Sen. Joe Manchin, opposes the bill over concerns about inflation and national debt. He believes that Democrats should focus their efforts on containing the coronavirus pandemic as the highly-mutated omicron variant spreads around the country. Moreover, he cited concerns about low-income parents using a proposed child tax credit in the bill, to purchase drugs. “I cannot vote to continue with this piece of legislation. I just can’t,” Manchin told “Fox News Sunday.” “I’ve tried everything humanly possible. I can’t get there.”
Meanwhile, Senate Majority Leader Chuck Schumer said that they will now proceed to vote on a revised version of the proposed bill. “Senators should be aware that the Senate will, in fact, consider the Build Back Better Act, very early in the new year so that every Member of this body has the opportunity to make their position known on the Senate floor, not just on television,” he wrote to Democrats on Monday. “We are going to vote on a revised version of the House-passed Build Back Better Act – and we will keep voting on it until we get something done.”
Negative repercussions on smokers
Meanwhile, a new report by economist John Dunham & Associates sadly indicated that if passed the proposed vape tax will have negative repercussions on smokers, the industry and the economy. Titled, “The Negative Economic Impacts of the New Nicotine Tax Imposed Only on Vapor Products In the Reconciliation Bill,” the report was recently released by the Vapor Technology Association (VTA).
In line with arguments by other experts, the document said that not only would the proposed tax lead to cigarettes being less expensive than e-cigarettes, hence making it easier for former smokers to switch back to smoking. But also, almost 43,000 jobs would be lost if the tax contained in the Build Back Better bill (HR 5376) is approved.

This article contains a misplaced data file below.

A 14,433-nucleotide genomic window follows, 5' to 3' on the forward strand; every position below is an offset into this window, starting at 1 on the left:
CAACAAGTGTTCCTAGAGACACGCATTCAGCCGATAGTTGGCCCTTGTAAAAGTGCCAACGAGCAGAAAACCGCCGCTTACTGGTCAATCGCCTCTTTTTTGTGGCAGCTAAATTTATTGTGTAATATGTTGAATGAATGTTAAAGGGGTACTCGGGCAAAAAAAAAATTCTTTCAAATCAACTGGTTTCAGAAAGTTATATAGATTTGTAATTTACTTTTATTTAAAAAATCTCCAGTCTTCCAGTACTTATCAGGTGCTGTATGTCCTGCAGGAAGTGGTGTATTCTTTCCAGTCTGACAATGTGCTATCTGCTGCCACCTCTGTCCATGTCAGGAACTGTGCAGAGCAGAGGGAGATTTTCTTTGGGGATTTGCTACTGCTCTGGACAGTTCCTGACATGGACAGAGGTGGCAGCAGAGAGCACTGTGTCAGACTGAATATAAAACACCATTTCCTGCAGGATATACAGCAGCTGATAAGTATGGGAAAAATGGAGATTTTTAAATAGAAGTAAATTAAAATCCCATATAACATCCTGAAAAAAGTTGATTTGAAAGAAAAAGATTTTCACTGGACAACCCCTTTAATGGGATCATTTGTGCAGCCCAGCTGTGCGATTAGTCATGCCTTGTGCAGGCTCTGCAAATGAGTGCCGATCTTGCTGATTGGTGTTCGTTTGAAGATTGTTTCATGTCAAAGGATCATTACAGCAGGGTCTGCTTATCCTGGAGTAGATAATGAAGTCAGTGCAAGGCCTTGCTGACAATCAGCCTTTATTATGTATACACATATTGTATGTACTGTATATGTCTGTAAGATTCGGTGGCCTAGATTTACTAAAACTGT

“Our analysis finds that the bill would not create anything close to parity with cigarette taxes but, rather, would tax vapor products at a much higher rate – up to nine times higher – than the tax on a pack of cigarettes,” explained Dunham. “As a result, consumers will be forced to choose between paying “a net price increase on vapor products at retail of about 53 percent (21.2 percent for a standard two-pack of pods and 73.5% for a standard 60 milliliter bottle of e-liquid), while the price of cigarettes and other tobacco products would remain unchanged as they would not be subject to any additional federal tax.”
VTA Executive Director Tony Abboud, added that amongst other things, the issue of raising a tax that will affect people who are trying to quit smoking is also a moral one. “You cannot ‘Build Back Better’ on the backs of smokers desperately trying to quit smoking and workers desperately looking for jobs. Imposing a new nicotine vape tax nine times higher than the tax on a pack of cigarettes is a morally and economically bankrupt idea and the U.S. Senate must strip it out of the bill.”
Read Further: CNBC
The nicotine tax was removed from the BBB bill via the Senate. What now has changed? Several Senators are totally against the nicotine taxes and have flat out said NO, they won’t vote for it. Sen. Catherine Cortez Masto of Nevada was one of the Senators who pushed for it’s removal.